Saturday, June 11, 2011

Chive Blossom Vinegar


It took years for me to finally get a chive plant to bear blossoms. I'm not sure why I had such a difficult time, but my best guess (along with a bit of investigation) is that chives don't bloom until their second year. At least mine didn't. I had planted year after year in various locations and many times didn't even get basic chives. I was told often that they grew "anywhere, like weeds", without having proof of that at all.

Last year I grew chives in a container, but only the chives themselves grew. I put them to bed with the rest of the garden in the fall and this spring, sure enough, they grew with blossoms attached. Finally! My reasoning for attempting to grow them all these years was solely for the blossoms to make chive blossom vinegar with.

I was a happy camper this year.

So, here is a photo or two of the blossoms, the vinegar making, and a final usage in chive blossom mayo. Click on the photos to view them larger.

The method is as simple as it looks: Harvest the chives with blossoms intact. Rinse well and trim blossoms from stems. Set chives aside for another use. Toss blossoms into a glass jar with a non-metal lid. Add vinegar to cover, lid tightly and set in a cool, dark place for 2 weeks. Strain blossoms and keep vinegar in the dark to prevent the color from fading.

Vinegar on the first day, one day later and two weeks later. The strained and finished product on the bottom.

Homemade mayo is far easier than you think. I always make mine by hand, but feel free to search the web for blender and processor recipes - there a re quite a few out there.

Here is 1 egg yolk, 1 Tablespoon of chive blossom vinegar, a pinch of white pepper and salt to taste. Blend well and pour 1 cup of oil into the egg mixture in a VERY thin and slow stream while whisking continuously until mayonnaise forms. Taste for seasoning and add more salt if necessary. Keep covered tightly in the refrigerator and use within 1 week.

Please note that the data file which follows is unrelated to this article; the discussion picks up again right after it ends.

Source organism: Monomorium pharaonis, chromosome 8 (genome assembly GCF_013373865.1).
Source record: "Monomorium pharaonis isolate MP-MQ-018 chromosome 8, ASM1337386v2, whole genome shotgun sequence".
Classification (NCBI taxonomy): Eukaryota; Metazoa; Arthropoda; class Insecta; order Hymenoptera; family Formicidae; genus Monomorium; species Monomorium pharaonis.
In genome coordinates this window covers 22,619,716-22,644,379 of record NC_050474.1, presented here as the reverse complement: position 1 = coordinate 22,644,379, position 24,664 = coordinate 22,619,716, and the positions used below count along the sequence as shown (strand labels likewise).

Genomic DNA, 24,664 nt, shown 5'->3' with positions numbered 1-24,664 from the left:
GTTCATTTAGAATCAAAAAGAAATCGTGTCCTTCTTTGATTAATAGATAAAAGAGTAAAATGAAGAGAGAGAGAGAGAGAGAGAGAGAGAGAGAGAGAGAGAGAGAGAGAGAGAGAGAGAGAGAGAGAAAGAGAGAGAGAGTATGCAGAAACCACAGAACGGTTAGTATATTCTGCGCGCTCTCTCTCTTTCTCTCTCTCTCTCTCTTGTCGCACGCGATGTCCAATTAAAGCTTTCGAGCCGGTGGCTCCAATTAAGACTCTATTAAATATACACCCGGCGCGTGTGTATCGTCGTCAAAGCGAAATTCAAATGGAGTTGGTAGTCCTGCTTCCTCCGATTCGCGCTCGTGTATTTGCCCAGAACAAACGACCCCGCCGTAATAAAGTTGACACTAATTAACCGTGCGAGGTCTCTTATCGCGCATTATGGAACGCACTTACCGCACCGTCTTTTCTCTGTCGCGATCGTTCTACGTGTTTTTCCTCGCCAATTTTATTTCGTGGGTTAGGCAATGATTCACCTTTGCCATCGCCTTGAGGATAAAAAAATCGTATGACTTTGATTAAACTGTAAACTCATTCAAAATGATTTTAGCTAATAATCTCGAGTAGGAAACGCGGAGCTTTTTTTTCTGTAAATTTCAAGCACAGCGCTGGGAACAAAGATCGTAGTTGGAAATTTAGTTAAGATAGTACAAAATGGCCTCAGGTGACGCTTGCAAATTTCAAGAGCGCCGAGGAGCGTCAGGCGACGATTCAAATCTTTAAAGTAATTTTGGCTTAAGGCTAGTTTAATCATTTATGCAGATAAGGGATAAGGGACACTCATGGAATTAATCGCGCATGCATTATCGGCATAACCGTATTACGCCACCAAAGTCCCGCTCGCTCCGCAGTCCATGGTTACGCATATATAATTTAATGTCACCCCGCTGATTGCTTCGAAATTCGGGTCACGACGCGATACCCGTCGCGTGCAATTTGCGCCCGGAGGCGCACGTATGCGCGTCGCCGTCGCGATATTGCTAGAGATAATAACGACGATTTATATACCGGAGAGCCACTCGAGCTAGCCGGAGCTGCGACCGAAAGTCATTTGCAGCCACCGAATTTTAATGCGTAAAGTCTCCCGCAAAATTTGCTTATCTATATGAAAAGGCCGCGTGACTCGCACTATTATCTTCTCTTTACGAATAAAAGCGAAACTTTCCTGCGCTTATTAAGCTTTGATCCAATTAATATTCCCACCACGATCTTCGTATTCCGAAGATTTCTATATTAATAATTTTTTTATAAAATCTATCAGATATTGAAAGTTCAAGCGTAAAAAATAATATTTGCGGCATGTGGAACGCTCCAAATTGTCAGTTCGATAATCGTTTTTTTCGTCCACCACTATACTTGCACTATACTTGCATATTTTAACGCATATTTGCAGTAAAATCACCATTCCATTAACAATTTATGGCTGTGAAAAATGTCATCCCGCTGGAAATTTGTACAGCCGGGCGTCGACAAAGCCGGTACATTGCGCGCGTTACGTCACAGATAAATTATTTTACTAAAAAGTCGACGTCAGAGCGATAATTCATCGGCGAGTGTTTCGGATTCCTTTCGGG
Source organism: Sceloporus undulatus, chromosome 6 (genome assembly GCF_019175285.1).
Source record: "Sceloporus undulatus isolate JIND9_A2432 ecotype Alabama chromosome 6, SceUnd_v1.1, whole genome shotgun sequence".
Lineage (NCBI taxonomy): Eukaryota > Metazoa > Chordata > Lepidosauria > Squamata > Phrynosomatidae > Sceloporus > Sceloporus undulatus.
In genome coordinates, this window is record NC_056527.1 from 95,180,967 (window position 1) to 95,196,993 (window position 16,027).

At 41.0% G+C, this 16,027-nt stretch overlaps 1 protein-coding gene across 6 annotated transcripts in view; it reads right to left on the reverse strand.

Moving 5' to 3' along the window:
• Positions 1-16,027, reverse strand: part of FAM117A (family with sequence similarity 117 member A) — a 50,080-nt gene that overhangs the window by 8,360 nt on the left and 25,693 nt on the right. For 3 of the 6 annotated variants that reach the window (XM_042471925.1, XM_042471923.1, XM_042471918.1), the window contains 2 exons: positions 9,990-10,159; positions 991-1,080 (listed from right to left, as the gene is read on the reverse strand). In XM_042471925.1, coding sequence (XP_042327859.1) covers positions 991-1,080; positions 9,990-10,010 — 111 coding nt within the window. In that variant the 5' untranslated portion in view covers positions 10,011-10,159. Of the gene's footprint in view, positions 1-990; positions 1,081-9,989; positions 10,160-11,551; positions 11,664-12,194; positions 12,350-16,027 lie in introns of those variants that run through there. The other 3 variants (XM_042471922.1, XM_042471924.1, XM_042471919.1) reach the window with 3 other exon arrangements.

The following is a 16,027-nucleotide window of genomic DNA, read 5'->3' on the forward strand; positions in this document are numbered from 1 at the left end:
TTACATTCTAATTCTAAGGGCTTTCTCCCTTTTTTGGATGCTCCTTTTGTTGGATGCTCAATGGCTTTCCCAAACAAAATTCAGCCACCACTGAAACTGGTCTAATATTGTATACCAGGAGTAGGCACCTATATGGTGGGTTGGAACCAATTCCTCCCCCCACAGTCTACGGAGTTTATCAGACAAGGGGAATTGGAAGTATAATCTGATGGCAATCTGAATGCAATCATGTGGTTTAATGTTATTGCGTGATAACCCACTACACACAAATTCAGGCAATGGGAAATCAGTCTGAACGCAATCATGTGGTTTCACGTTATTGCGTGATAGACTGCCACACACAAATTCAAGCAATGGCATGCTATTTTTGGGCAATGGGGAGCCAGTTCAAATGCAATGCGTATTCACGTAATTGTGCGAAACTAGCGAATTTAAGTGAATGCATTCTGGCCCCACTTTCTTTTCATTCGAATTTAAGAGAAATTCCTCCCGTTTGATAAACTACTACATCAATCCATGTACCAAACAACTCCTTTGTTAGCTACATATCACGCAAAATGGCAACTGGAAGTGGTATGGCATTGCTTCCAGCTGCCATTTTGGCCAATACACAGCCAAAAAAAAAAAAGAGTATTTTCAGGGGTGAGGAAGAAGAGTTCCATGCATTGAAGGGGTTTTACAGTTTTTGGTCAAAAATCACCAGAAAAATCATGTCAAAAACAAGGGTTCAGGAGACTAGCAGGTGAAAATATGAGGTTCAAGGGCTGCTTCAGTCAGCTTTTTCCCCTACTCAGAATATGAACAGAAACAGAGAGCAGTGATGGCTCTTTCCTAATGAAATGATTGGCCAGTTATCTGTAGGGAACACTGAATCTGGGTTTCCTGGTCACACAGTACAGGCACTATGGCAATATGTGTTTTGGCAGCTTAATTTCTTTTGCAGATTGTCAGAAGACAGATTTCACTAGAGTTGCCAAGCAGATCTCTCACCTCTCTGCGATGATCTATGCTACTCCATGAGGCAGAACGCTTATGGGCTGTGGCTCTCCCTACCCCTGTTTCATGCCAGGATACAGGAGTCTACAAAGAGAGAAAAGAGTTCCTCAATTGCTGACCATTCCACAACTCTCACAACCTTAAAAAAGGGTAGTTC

Friday, June 10, 2011

I Still Make Dinner

Everything from the grill: flank steak with crema (Mexican sour cream, because sometimes the usual just doesn't cut it), cliantro and lime. Corn in the husk, zucchini, green onions and shrimp. Dessert? Double-berry milkshakes.

I haven't been absent from here on purpose, and it hasn't been for anything bad, just busyness on my part. Back in March I started another job working nights. That's all well and good, and the original purpose was to work at night so I would still have my days open for children and food blogging. My life seems to be so very different from others in many respects, but usually it's the glitch-factor with me. The Murphy's Law sort of bent that's usually only reserved for cursed Irishmen.

I don't only work 40 hours a week, my weeks are more often than not 63 to 75 hours in length. That's a whole lot of time NOT for myself. Getting home in the morning is odd, sometimes several of the kids are awake and or gone from the house to school already and I miss the standard goodbyes before their school day more than I thought I would. Everyone is home from school now, though and it's a bit easier to come back to the house and find them sleeping instead of gone.

I actually like my job quite a bit. It's not without moments that make a person want to run the other way (I work at a group home for two mentally and physically disabled women), but there are rewards you don't get elsewhere. It's a bit like mothering, in that respect, much of the reward is not monetary or tangible, but things like silent hugs or silly sideways smiles go pretty far for me.

I do cook, of course; all seven kids are still roosting at the nest and need to be fed the same several times a day as always, but I find now that the time it takes to set up a photo or write a paragraph or two are lost in the sheer run-around that is my day. I miss doing what I love - cooking and photographing and especially writing. I can write a full first chapter of a book in my head at night when I'm just about to drift off. I just can't seem to find the time to get it to paper or computer screen.

So, without a recipe attached or a lengthy and menu-worthy description, I thought I'd share tonight's dinner; as-is without any fluff. See? I'm still cooking - they're still eating.